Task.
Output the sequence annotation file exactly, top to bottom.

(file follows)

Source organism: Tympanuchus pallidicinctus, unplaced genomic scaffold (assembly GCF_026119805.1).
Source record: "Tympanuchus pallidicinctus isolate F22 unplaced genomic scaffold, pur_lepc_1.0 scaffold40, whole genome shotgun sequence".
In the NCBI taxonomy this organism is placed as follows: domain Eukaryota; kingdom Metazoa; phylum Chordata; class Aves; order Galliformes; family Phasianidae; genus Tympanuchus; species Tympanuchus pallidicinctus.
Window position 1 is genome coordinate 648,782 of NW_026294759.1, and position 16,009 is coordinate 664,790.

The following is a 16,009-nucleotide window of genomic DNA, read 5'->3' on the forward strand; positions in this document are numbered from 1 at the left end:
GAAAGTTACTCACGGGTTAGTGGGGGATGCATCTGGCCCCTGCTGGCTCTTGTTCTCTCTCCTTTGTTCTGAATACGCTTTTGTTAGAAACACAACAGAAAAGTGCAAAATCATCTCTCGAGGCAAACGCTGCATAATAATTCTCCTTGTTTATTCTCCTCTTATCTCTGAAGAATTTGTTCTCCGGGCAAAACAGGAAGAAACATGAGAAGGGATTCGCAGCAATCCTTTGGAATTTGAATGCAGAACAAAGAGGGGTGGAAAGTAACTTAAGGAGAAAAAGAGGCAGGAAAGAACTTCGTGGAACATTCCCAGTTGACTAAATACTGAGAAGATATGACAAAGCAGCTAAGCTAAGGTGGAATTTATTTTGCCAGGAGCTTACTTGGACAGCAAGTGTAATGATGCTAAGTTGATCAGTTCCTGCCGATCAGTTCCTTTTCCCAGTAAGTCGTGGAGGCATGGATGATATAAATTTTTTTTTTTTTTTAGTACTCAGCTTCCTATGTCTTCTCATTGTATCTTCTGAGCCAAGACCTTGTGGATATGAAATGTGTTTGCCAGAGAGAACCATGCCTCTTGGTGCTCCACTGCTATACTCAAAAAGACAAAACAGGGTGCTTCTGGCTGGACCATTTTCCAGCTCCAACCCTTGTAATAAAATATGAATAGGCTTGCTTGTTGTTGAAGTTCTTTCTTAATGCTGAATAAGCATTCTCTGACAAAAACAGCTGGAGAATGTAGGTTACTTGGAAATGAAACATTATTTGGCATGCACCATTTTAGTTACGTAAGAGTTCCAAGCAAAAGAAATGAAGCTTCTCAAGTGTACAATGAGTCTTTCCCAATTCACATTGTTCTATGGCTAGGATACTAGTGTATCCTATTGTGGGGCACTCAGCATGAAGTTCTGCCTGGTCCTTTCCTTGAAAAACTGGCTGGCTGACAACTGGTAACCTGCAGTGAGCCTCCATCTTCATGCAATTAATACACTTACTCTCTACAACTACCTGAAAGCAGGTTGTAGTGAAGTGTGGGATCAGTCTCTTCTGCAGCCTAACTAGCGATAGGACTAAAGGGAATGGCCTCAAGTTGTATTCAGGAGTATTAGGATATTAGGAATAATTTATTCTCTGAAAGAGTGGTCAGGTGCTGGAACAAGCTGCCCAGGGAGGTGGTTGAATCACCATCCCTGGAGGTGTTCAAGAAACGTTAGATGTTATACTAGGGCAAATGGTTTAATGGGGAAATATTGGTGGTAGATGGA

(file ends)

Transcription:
Source organism: Tympanuchus pallidicinctus, unplaced genomic scaffold (assembly GCF_026119805.1).
Source record: "Tympanuchus pallidicinctus isolate F22 unplaced genomic scaffold, pur_lepc_1.0 scaffold40, whole genome shotgun sequence".
In the NCBI taxonomy this organism is placed as follows: domain Eukaryota; kingdom Metazoa; phylum Chordata; class Aves; order Galliformes; family Phasianidae; genus Tympanuchus; species Tympanuchus pallidicinctus.
Window position 1 is genome coordinate 648,782 of NW_026294759.1, and position 16,009 is coordinate 664,790.

The following is a 16,009-nucleotide window of genomic DNA, read 5'->3' on the forward strand; positions in this document are numbered from 1 at the left end:
GAAAGTTACTCACGGGTTAGTGGGGGATGCATCTGGCCCCTGCTGGCTCTTGTTCTCTCTCCTTTGTTCTGAATACGCTTTTGTTAGAAACACAACAGAAAAGTGCAAAATCATCTCTCGAGGCAAACGCTGCATAATAATTCTCCTTGTTTATTCTCCTCTTATCTCTGAAGAATTTGTTCTCCGGGCAAAACAGGAAGAAACATGAGAAGGGATTCGCAGCAATCCTTTGGAATTTGAATGCAGAACAAAGAGGGGTGGAAAGTAACTTAAGGAGAAAAAGAGGCAGGAAAGAACTTCGTGGAACATTCCCAGTTGACTAAATACTGAGAAGATATGACAAAGCAGCTAAGCTAAGGTGGAATTTATTTTGCCAGGAGCTTACTTGGACAGCAAGTGTAATGATGCTAAGTTGATCAGTTCCTGCCGATCAGTTCCTTTTCCCAGTAAGTCGTGGAGGCATGGATGATATAAATTTTTTTTTTTTTTTAGTACTCAGCTTCCTATGTCTTCTCATTGTATCTTCTGAGCCAAGACCTTGTGGATATGAAATGTGTTTGCCAGAGAGAACCATGCCTCTTGGTGCTCCACTGCTATACTCAAAAAGACAAAACAGGGTGCTTCTGGCTGGACCATTTTCCAGCTCCAACCCTTGTAATAAAATATGAATAGGCTTGCTTGTTGTTGAAGTTCTTTCTTAATGCTGAATAAGCATTCTCTGACAAAAACAGCTGGAGAATGTAGGTTACTTGGAAATGAAACATTATTTGGCATGCACCATTTTAGTTACGTAAGAGTTCCAAGCAAAAGAAATGAAGCTTCTCAAGTGTACAATGAGTCTTTCCCAATTCACATTGTTCTATGGCTAGGATACTAGTGTATCCTATTGTGGGGCACTCAGCATGAAGTTCTGCCTGGTCCTTTCCTTGAAAAACTGGCTGGCTGACAACTGGTAACCTGCAGTGAGCCTCCATCTTCATGCAATTAATACACTTACTCTCTACAACTACCTGAAAGCAGGTTGTAGTGAAGTGTGGGATCAGTCTCTTCTGCAGCCTAACTAGCGATAGGACTAAAGGGAATGGCCTCAAGTTGTATTCAGGAGTATTAGGATATTAGGAATAATTTATTCTCTGAAAGAGTGGTCAGGTGCTGGAACAAGCTGCCCAGGGAGGTGGTTGAATCACCATCCCTGGAGGTGTTCAAGAAACGTTAGATGTTATACTAGGGCAAATGGTTTAATGGGGAAATATTGGTGGTAGATGGA